When you encrypt your mail through PGP or GPG it's great. But people can tell you're sending an important email. What if you could encrypt your message to something innocent? This is what spammimic does. It transforms your message into a spam message so no one can guess it's a legit message! This idea is so neat.
There is tons of spam flying around the Internet. Most people can't delete it fast enough. It's virtually invisible. This site gives you access to a program that will encrypt a short message into spam. Basically, the sentences it outputs vary depending on the message you are encoding. Real spam is so stupidly written it's sometimes hard to tell the machine written spam from the genuine article.
The encrypted messages look like that:
Dear Friend ; Thank-you for your interest in our publication
. If you no longer wish to receive our publications
simply reply with a Subject: of "REMOVE" and you will
immediately be removed from our club ! This mail is
being sent in compliance with Senate bill 1626 ; Title
3 , Section 308 . THIS IS NOT MULTI-LEVEL MARKETING
. Why work for somebody else when you can become rich
as few as 10 WEEKS ! Have you ever noticed more people
than ever are surfing the web plus nearly every commercial
on television has a .com on in it ! Well, now is your
chance to capitalize on this . We will help you process
your orders within seconds and deliver goods right
to the customer's doorstep ! You are guaranteed to
succeed because we take all the risk . But don't believe
us ! Prof Simpson who resides in Illinois tried us
and says "Now I'm rich, Rich, RICH" . This offer is
100% legal ! We BESEECH you - act now . Sign up a friend
and you'll get a discount of 20% . God Bless ! Dear
Friend , Especially for you - this amazing news ! We
will comply with all removal requests . This mail is
being sent in compliance with Senate bill 1618 ; Title
2 , Section 301 . This is not multi-level marketing
! Why work for somebody else when you can become rich
in 58 weeks ! Have you ever noticed people will do
almost anything to avoid mailing their bills plus most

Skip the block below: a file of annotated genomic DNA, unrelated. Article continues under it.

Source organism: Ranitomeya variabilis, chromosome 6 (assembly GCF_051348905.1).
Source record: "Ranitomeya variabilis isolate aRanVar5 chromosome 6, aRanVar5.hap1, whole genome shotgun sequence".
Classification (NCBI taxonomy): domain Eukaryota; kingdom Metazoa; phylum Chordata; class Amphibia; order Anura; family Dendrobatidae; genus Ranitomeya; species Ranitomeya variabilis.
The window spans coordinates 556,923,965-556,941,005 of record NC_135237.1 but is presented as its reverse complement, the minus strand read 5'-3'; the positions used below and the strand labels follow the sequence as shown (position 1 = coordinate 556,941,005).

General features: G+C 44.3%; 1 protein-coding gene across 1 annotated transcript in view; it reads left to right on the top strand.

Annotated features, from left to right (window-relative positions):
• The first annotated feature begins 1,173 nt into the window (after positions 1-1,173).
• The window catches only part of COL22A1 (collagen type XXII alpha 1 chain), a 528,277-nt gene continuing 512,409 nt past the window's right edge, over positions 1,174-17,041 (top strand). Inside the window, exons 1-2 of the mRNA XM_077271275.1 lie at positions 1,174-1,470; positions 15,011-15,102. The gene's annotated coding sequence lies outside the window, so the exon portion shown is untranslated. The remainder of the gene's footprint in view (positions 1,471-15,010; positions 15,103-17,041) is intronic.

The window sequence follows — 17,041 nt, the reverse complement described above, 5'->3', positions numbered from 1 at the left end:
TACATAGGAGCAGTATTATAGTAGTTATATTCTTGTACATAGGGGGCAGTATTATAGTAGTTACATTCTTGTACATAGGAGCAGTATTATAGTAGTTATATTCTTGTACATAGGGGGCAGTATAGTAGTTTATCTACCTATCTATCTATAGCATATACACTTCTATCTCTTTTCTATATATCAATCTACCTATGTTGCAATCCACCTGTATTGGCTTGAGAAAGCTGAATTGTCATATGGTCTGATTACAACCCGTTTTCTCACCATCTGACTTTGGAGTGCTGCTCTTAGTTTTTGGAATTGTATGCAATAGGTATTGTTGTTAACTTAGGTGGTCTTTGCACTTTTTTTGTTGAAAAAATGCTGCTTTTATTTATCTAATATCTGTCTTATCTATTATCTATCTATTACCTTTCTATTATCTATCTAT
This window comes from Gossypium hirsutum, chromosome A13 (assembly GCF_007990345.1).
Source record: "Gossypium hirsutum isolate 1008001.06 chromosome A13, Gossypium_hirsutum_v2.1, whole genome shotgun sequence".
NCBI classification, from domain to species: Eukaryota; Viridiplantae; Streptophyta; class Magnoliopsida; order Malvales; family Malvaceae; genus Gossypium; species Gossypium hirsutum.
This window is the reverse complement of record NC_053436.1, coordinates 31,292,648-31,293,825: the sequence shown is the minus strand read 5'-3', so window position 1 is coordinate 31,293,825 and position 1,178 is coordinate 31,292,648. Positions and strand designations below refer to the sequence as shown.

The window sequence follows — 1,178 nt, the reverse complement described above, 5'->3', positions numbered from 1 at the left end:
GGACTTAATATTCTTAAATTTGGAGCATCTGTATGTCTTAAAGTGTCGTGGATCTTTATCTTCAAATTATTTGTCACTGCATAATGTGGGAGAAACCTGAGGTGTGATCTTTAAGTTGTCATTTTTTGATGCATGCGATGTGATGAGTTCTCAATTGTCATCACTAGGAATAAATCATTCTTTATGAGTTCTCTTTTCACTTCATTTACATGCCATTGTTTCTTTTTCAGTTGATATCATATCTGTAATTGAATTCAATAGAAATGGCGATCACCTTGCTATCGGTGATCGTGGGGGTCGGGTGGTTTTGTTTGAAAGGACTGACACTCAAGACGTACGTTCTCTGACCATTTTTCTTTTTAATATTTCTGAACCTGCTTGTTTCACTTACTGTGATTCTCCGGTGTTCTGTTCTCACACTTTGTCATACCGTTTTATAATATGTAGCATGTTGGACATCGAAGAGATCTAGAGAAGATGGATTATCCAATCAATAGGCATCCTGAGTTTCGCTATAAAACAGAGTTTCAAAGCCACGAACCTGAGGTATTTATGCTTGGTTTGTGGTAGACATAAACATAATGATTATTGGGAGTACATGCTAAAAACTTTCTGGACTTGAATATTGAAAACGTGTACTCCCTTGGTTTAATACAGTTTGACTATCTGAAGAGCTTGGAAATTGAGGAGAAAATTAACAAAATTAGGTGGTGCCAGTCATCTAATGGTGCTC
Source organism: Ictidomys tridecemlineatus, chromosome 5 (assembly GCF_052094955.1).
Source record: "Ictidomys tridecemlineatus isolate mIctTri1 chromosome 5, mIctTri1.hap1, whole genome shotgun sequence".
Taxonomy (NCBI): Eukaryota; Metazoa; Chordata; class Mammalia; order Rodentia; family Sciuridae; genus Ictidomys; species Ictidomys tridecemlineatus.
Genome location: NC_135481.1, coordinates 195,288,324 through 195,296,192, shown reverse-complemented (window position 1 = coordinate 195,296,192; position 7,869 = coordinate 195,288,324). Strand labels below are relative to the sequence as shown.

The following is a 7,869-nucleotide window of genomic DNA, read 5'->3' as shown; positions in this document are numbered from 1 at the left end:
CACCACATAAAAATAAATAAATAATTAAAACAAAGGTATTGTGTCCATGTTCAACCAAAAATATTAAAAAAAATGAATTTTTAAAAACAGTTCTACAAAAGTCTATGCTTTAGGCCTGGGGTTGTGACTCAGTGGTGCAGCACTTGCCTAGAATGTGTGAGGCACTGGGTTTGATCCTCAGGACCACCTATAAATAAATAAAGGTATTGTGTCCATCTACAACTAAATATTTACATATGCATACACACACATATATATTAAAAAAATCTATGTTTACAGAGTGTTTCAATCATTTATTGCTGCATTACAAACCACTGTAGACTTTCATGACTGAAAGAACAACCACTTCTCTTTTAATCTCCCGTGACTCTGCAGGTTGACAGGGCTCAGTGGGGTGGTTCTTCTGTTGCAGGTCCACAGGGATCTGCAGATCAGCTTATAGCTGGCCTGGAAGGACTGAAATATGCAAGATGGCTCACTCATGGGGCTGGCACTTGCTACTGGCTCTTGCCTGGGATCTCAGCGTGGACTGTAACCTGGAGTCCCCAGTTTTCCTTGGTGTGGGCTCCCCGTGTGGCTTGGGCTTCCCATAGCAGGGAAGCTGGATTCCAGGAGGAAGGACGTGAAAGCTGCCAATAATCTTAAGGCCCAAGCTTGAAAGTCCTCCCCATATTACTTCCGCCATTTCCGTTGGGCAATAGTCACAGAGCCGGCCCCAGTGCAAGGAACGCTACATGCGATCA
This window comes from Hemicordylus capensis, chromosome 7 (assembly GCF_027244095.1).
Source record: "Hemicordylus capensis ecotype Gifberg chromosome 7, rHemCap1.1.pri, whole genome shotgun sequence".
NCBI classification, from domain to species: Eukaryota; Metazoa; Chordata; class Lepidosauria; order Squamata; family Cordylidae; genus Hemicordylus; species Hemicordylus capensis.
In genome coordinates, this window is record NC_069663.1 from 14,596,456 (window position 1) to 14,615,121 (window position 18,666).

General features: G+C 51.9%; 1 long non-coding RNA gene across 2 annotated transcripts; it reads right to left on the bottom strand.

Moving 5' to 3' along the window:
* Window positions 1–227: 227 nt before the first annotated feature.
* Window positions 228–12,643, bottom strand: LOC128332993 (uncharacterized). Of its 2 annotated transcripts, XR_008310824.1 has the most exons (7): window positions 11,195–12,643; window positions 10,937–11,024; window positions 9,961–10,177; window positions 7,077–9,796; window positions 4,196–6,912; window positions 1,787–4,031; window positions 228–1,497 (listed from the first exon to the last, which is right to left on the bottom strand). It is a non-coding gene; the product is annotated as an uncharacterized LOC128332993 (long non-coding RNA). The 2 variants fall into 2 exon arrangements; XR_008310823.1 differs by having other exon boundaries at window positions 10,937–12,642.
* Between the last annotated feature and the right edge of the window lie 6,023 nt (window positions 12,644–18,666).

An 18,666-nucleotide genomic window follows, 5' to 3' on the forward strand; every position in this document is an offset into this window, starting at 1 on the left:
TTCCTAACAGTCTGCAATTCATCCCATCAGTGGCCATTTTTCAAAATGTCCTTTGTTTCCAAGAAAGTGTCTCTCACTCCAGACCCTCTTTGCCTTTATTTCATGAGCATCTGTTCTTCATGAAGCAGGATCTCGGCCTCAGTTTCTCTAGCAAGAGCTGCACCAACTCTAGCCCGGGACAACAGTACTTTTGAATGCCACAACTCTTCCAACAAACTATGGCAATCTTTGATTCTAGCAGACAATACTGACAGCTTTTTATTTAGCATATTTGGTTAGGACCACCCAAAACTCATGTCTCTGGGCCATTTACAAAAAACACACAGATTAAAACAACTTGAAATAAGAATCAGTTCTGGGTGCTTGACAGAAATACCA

everyone has a cellphone ! Well, now is your chance
to capitalize on this ! We will help you SELL MORE
and increase customer response by 170% ! You are guaranteed
to succeed because we take all the risk . But don't
believe us . Mr Jones of Georgia tried us and says
"Now I'm rich many more things are possible" ! This
offer is 100% legal ! So make yourself rich now by
ordering immediately ! Sign up a friend and you'll
get a discount of 60% . Best regards !
Some funny slides from Vitaly Shmatikov on side channels attacks: http://www.cs.utexas.edu/~shmat/courses/cs361s/sidechannels.pdf
So you can tell what someone is typing just by analyzing the sound of the fingers on the keyboard, from a certain distance.
If you observe someone typing at his computer from an outside window, you can analyze the reflections in many objects (glass teapots, plastic bottles, spoons!!! and even eyes).
Like we weren't worried enough.
I was trying to find some info about the Heap and malloc (for the level 14 of microcorruption) when I ran into some very good videos from the Infosec Institute. I cannot find the name of the speaker but damn he's so good I just lost 2 hours of my life just watching his videos about nmap, pentesting, metaspoilt, and so on...
Here is his video on Heap Overflow:
And his talks are on several different youtube channels. I don't know how legit this is, and if someone can find the name of that guy I would love to know more about him.
More about him: Advanced Recon, Advanced Exploitation, and so on...
I just turned in my cryptanalysis project: A Linear Cryptanalysis of A5/2 with Sage. Had to write a rapport in LaTeX.
Now I have to finish the challenges over at Microcorruption and produce a write up in LaTeX as well.
Well LaTeX is awful as a writing syntax. I'd rather focus on writing with John Gruber's excellent markdown syntax and then later convert it to LaTeX. And Pandoc does just that! It's magic. Now that I have all my
.md files I concat them with a quick python script
output = ""
for ii in range(1,15):
markdown = open(str(ii) + ".md", "r")
output += markdown.read()
output += "\n\n"
output_file = open("rapport.md", "w")
A bit of Pandoc magic and voilà ! I have a beautiful .tex
Now let's finish Microcorruption (or at least try :D it's getting pretty hard).
PS: I use Markdown for everything. This blog is written in Markdown and then converted to HTML. I'm also writing a book in Markdown. Well Markdown is awesome.
I was asked during an interview how to build a system where Alice could send encrypted messages to Bob. And I was asked to think outloud.
So I imagined a system where both Alice and Bob would have a set of (public key, private key). I thought of RSA as they all use RSA but ECIES (Elliptic Curve Integrated Encryption Scheme) would be more secure for smaller keys. Although here ECIES is not a "pure" asymmetric encryption scheme and Elgamal with ECs might be better.